To Dr. W. E. Hoyle of Manchester, and to Miss Mary McNicol, B.Sc., I am also much indebted for their kindness in reading the proof-sheets.

I have drawn all the text illustrations specially for this book.

M. C. S.




CHAP. PAGE I. Introductory 1 II. Signs of Life 4 III. Seeds and Seedlings 8 IV. Food Materials of the Older Plant--1. In the Soil 14 V. Food Materials of the Older Plant--2. In the Air 18 VI. The Food Manufactured by the Plant 23 VII. The Circulation of Water 28 VIII. Light and its Influences 35 IX. Growth in Seedlings 40 X. Movement 45 Summary of Part I. 49



XI. Roots 53 XII. Stems 58 XIII. Leaves 64 XIV. Buds 72 XV. Flowers 78 XVI. Fruits and Seeds 86 XVII. The Tissues Building up the Plant Body 92



XVIII. For Protection against Loss of Water 99 XIX. Specialisation for Climbing 104 XX. Parasites 109 XXI. Plants which eat Insects 114 XXII. Flower Structures in Relation to Insects 118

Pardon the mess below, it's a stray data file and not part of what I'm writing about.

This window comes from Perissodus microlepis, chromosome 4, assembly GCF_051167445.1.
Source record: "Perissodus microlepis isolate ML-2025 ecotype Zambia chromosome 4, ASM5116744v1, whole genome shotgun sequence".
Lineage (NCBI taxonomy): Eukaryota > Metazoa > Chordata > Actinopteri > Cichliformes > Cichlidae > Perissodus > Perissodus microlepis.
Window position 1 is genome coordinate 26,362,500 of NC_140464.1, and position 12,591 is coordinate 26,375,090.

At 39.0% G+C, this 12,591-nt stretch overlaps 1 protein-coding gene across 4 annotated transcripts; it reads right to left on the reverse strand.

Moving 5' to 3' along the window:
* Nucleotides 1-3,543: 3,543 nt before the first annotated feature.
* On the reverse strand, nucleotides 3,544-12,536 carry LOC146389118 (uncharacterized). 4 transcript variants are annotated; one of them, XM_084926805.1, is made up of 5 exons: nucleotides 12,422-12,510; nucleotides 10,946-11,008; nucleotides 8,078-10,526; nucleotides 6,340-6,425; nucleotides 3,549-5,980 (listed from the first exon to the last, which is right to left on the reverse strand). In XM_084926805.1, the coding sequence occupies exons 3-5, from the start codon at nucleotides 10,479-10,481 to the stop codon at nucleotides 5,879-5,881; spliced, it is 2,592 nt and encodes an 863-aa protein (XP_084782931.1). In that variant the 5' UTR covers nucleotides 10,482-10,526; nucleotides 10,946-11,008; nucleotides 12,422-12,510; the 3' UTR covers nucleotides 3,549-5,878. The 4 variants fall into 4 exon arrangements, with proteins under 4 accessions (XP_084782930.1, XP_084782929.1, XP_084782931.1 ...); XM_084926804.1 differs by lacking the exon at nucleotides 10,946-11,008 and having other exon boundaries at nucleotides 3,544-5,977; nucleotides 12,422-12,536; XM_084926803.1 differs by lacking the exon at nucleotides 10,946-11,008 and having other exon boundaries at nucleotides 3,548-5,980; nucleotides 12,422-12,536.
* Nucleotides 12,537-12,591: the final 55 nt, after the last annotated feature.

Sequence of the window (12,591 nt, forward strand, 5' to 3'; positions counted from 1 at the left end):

XXIII. Flowering Plants 125 XXIV. The Pine-Tree Family 127 XXV. Ferns and their Relatives 133 XXVI. Mosses and their Relatives 138 XXVII. Algæ and Fungi 141



XXVIII. Hedges and Ditches 145 XXIX. Moorland 153 XXX. Ponds 159 XXXI. Along the Shore 165 XXXII. In the Sea 173 XXXIII. Plants of Long Ago 178 XXXIV. Physical Geography and Plants 182 XXXV. Plant Maps 188 XXXVI. Excursions and Collecting 194 Index 197





Many people do not realise that plants are alive. This mistake is due to the fact that plants are not so noisy and quick in their ways as animals, and therefore do not attract so much attention to themselves, their lives, and their occupations.